Online retailer Best Buy Australia has stopped its electronic marketing following an investigation by the Australian Communications and Media Authority into its compliance with the Spam Act.
The Australian business based in Punchbowl, NSW was not related to the US consumer electronics chain of a similar name.
It agreed to stop marketing electronically until it "has processes in place that comply with the legislation", an authority spokesman said.
The communications watchdog accepted an enforceable undertaking from Best Buy Australia and levied an $8000 fine against the e-tailer to be paid in instalments over six months.
In January last year, the authority followed complaints concerning commercial electronic messages Best Buy Australia sent that did not have a functional unsubscribe facility.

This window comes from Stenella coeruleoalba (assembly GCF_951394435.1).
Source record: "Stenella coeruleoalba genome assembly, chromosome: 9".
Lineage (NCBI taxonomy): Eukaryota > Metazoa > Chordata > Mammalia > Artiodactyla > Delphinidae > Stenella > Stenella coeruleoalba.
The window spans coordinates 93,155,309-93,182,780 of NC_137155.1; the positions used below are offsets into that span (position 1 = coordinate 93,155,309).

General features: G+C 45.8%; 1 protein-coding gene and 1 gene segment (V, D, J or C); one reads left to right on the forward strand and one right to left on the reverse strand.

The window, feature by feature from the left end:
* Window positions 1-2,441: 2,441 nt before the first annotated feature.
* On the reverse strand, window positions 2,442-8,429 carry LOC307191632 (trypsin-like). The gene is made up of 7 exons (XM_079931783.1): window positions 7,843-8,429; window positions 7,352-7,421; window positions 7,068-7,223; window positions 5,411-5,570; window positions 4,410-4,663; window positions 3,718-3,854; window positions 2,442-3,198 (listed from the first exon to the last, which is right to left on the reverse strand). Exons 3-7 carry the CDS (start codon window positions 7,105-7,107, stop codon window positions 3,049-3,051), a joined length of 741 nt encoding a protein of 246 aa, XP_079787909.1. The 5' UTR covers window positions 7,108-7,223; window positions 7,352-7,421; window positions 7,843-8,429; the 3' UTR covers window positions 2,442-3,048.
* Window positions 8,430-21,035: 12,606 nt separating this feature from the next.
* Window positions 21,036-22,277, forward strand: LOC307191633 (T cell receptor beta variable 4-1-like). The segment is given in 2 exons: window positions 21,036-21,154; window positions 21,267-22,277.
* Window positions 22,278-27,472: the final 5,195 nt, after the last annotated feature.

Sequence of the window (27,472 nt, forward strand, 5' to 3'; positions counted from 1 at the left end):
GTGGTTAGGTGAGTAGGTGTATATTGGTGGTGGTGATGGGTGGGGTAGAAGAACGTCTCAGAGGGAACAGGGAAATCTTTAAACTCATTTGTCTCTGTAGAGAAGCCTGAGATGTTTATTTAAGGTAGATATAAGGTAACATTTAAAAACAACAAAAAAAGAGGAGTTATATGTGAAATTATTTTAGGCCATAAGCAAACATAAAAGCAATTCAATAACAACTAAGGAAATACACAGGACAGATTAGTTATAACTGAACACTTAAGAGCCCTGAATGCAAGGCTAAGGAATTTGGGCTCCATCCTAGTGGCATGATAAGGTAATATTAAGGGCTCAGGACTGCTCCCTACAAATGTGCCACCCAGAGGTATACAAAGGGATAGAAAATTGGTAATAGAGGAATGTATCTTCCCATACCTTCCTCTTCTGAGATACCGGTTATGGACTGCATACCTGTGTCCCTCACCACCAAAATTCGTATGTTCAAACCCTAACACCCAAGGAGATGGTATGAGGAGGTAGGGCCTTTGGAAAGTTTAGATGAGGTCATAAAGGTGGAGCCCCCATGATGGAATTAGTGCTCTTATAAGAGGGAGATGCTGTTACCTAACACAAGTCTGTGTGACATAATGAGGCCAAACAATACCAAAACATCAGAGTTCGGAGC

It found that Best Buy Australia used an automated e-mail system that failed to process unsubscribe requests.
And it found the business kept more than one marketing list and that when changes were made to one list, they were not reflected in others.
"This was a case of poor management of marketing lists," said authority chairman Chris Chapman.
"All e-marketers should take heed: list management is key to compliance with the Spam Act and contraventions such as this can easily be avoided. Anyone who markets electronically must have processes to maintain and keep their lists current and compliant."
If Best Buy Australia resumed electronic marketing it must establish training and quality assurance processes and a complaints-handling policy.
It was the second investigation the authority conducted into Best Buy Australia's compliance with the Act.
In August, 2008, Best Buy Australia paid an infringement notice of $4400 for sending commercial electronic messages without the consent of the recipient and after requests to be removed from its mailing lists were ignored.